I recently participated in a Federal Mediation and Conciliation Service panel at the National Labor-Management Conference. The panel I sat on was a discussion and overview of collective bargaining. It centered around the different forms or strategies of bargaining, which includes traditional bargaining (where the two bargaining parties sit across the table from each other and exchange proposals), interest-based bargaining (where the two parties try to resolve bargaining disputes collaboratively to the benefit of both sides), and a combination of the two, called modified traditional bargaining. Interest-based bargaining requires a large degree of trust that both sides are being forthcoming with information. This is integral to a successful outcome.

Also discussed were the different laws that govern private sector and public sector unions. Private sector unions have the protections and benefits of the National Labor Relations Act. This is the category our union falls into. Public sector unions, which represent government employees on the federal, state and local levels, do not enjoy the protections and benefits of the NLRA but rather are governed by individual state laws or acts. Notably, the biggest difference is that private sector unions have the right to call a job action and strike in order to put pressure on the employer. Public sector unions are not protected in the same way when it comes to strikes.

It was a successful and informative conference with many valuable workshops and speakers, including AFL-CIO President Richard Trumka.


In my previous column, I reported on my attendance at the Regional Orchestra Players Association conference in Madison. I also attended the conference of the Theatre Musicians Association as well as the International Conference of Symphony and Opera Musicians, both held in Washington, D.C. It gives me pleasure to see so many musicians working together and sharing ideas and experiences. The common thread this year was collective bargaining and the various services that are offered by the Federal Mediation and Conciliation Services. There were reports from our AFM officers as well as reports from staff of the Symphonic Services Division and the Touring, Theatre, Booking and Immigration Division.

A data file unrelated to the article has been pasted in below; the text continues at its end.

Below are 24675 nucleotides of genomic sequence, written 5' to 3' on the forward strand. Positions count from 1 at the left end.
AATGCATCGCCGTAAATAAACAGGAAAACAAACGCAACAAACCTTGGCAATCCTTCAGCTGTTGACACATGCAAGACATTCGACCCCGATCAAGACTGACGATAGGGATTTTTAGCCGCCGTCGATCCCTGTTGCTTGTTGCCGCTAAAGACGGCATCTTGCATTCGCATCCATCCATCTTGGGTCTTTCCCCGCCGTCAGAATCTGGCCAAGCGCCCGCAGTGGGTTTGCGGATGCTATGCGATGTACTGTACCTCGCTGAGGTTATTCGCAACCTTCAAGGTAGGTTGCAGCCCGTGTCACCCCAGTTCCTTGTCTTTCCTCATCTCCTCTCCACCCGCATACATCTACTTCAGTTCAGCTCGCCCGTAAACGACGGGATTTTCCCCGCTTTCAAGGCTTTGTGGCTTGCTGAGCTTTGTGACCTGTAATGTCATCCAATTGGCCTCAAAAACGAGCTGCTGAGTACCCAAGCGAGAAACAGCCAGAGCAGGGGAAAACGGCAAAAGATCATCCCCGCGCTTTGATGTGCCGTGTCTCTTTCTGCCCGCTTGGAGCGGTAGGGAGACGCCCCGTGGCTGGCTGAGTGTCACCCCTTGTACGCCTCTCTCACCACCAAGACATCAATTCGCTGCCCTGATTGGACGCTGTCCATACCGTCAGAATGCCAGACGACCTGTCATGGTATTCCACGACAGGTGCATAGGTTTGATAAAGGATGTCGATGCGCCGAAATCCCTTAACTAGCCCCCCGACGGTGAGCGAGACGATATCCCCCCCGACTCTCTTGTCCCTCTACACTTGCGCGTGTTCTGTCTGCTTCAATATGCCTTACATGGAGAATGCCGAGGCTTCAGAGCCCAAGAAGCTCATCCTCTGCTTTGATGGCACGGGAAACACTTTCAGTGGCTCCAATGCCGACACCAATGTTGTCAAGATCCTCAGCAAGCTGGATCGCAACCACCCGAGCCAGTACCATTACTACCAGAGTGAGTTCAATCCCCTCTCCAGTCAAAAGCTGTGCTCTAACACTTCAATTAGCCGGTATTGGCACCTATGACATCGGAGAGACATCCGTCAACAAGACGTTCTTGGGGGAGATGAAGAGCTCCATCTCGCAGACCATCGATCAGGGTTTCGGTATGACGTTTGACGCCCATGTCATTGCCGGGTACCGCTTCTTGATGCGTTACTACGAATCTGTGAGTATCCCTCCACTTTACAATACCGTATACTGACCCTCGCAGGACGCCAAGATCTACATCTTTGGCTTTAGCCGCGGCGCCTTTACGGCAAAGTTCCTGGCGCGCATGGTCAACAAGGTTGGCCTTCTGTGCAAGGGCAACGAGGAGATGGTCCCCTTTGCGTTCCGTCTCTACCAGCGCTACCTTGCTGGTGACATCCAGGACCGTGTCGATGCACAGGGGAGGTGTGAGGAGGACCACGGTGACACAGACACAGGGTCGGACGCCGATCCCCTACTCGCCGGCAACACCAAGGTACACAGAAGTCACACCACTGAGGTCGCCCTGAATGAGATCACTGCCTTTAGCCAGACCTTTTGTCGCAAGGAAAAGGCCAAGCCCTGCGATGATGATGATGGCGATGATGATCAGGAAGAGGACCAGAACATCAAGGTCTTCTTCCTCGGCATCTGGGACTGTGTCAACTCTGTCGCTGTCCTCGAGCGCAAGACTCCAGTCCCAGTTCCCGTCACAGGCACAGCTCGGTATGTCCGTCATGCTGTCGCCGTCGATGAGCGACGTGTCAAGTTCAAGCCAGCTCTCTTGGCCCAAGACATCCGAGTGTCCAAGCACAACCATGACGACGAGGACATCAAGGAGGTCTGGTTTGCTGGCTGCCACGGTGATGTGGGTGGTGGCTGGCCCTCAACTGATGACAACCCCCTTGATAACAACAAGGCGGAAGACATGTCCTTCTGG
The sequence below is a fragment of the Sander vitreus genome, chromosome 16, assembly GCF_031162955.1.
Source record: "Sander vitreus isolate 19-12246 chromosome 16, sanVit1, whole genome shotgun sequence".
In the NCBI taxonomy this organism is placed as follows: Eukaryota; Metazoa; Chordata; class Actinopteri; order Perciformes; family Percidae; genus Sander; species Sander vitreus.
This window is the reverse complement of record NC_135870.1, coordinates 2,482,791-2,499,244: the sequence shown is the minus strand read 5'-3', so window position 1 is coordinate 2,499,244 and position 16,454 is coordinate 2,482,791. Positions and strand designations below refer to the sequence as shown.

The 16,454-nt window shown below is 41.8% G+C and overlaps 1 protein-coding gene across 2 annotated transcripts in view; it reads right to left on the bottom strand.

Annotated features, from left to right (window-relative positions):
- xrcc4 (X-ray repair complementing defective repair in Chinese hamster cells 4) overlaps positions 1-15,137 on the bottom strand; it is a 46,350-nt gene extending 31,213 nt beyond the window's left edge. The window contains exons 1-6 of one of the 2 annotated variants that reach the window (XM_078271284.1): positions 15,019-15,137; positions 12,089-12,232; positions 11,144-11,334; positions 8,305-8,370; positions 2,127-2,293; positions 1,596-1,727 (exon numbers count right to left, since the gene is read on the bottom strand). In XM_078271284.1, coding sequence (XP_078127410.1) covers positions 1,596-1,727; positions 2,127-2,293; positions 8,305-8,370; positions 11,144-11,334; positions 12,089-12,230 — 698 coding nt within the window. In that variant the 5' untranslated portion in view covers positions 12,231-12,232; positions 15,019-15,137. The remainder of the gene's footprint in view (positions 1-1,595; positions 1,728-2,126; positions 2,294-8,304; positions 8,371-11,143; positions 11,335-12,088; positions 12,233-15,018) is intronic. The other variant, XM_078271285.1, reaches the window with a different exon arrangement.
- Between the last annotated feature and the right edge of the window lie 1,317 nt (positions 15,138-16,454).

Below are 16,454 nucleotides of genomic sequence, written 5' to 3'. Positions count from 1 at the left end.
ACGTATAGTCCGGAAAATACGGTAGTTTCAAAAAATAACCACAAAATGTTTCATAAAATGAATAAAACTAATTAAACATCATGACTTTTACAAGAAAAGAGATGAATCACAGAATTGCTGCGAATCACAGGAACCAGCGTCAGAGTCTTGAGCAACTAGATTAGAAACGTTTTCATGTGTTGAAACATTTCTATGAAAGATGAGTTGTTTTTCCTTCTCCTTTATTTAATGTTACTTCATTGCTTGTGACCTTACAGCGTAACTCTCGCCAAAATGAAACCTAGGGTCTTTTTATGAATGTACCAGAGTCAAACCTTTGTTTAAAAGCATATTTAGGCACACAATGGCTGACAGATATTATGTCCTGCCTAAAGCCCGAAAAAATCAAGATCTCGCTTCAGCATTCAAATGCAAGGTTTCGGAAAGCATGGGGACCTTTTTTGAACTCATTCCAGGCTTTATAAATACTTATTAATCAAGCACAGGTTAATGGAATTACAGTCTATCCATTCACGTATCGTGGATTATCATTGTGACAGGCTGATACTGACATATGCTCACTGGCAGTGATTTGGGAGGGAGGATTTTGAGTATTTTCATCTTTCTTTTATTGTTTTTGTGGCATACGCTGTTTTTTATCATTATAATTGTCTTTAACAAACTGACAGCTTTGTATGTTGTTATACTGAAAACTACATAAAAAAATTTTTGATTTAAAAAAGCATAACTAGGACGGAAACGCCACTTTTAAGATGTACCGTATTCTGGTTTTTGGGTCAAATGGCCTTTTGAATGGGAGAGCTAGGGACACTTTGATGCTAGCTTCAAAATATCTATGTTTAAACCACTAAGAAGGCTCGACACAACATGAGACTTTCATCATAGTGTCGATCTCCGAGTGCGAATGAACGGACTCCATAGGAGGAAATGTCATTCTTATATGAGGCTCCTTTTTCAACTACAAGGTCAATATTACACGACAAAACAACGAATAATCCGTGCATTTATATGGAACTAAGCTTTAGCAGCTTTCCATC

I continue to assist the AFM with the Live TV contract negotiations as well as the successor to the Sound Recording Labor Agreement. These contract negotiations tend to be long, drawn-out processes that reflect the complexity of the agreements and the industry as a whole. I will also be assisting the AFM in the negotiation of the Pamphlet B Theatrical Touring Agreement. At the time of this report, we are about to sit at the table with the Broadway League. As bargaining progresses, I will report back to you.


As you may remember, a year ago I had the honor of being appointed by Mayor de Blasio to the NYC Cultural Plan Citizens’ Advisory Committee, a group of stakeholders in the arts community that seeks to help the city develop a cultural arts plan to better support and grow the role the arts play in New York City’s five boroughs. These meetings have been taking place throughout the summer and the city just announced the selection of the Hester Street Collaborative organization to create this comprehensive plan. As the only representatives of labor on the committee, we’ve been working hard to ensure that the needs and interests of artists, musicians, writers and producers are advocated for and remain an important part in the city’s plan to make New York a more inclusive, accessible and culturally vibrant community. After all, if New York City is to remain a cultural capital of the world, it must be a place that truly supports the artists who create our cultural heritage. We must constantly look for ways to fully integrate the power of the arts into the lives of all New Yorkers.


We’re in the final two months of the U.S. presidential campaign. Please put Tuesday, Nov. 8 in your calendar – that’s Election Day! Remember that you must be registered to vote by Oct. 14. New Yorkers can register easily at For any voting registration questions or concerns, contact our political and communications director Chris Carroll at (212) 245-4802, ext. 176.